Jeremy Scahill confronts America’s War on Terror—a campaign of assassinations, drone strikes, surveillance, and covert ops—with rare insight. In talks, he draws from his nearly two decades of investigative reporting to illuminate the biased media coverage and hidden agendas of US foreign policy. In so doing, he offers an ethical appeal for greater transparency and accountability in both election coverage and international journalism.
An investigative reporter and war correspondent, Jeremy Scahill is one of the three founding editors of The Intercept. His latest book, featuring a foreword by Edward Snowden and written with the staff of The Intercept, is The Assassination Complex: Inside the Government’s Secret Drone Warfare Program. He is also the international bestselling author of Blackwater and Dirty Wars: The World Is a Battlefield. The film adaptation of Dirty Wars, which he wrote, produced, and narrates, was nominated for an Academy Award for Best Documentary Feature. Teju Cole calls the book “[A] courageous and exhaustive examination of the way a number of clandestine campaigns—full of crimes, cover-ups, and assassinations—became the United States’ main strategy for combating terrorism.”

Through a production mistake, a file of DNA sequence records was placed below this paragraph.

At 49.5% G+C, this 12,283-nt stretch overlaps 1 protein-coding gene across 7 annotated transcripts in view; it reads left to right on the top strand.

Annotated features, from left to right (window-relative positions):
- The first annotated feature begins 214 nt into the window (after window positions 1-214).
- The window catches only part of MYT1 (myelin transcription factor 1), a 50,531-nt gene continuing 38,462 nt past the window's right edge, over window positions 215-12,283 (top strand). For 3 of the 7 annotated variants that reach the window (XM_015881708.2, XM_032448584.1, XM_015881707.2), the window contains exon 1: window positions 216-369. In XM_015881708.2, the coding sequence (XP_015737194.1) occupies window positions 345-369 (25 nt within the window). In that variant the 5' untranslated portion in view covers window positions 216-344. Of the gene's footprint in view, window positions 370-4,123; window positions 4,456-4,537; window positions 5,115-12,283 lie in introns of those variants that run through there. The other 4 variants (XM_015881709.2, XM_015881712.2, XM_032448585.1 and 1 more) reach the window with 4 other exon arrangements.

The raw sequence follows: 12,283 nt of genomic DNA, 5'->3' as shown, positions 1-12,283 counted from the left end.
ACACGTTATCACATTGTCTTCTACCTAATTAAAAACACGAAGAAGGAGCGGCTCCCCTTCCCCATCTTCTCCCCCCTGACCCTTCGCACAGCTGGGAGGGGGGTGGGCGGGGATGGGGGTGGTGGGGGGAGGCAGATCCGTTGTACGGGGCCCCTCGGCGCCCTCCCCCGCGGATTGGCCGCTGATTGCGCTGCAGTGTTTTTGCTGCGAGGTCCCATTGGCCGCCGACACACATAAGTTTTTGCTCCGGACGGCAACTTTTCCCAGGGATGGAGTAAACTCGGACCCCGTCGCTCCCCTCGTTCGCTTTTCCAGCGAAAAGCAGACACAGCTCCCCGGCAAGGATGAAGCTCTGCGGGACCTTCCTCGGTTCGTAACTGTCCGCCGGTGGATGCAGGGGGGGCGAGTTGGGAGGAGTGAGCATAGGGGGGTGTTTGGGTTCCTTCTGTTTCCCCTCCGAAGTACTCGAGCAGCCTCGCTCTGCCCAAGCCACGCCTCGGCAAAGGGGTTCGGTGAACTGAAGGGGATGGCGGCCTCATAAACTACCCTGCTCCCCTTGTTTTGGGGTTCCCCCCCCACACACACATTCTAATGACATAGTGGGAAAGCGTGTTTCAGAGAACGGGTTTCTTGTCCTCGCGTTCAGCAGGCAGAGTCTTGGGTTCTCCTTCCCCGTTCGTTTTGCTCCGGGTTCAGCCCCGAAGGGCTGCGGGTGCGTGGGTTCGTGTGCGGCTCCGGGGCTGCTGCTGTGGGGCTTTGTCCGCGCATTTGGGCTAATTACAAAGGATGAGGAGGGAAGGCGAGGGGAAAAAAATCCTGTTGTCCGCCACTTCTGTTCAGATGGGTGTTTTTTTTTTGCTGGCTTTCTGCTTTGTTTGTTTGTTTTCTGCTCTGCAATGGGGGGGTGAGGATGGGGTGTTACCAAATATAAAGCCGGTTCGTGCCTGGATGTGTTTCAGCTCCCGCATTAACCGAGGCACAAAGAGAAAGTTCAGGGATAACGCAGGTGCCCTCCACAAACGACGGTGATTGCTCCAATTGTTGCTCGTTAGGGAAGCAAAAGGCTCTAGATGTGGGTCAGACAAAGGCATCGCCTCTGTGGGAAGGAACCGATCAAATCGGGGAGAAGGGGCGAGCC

Scahill has reported from Afghanistan, Iraq, Somalia, Yemen, Nigeria, the former Yugoslavia, and elsewhere. He has served as the national security correspondent for The Nation and Democracy Now!. His work has sparked several congressional investigations and has twice won the George Polk Book Award, one of journalism’s highest honors.
Presented in partnership with the Wisconsin Union Directorate Distinguished Lecture Series.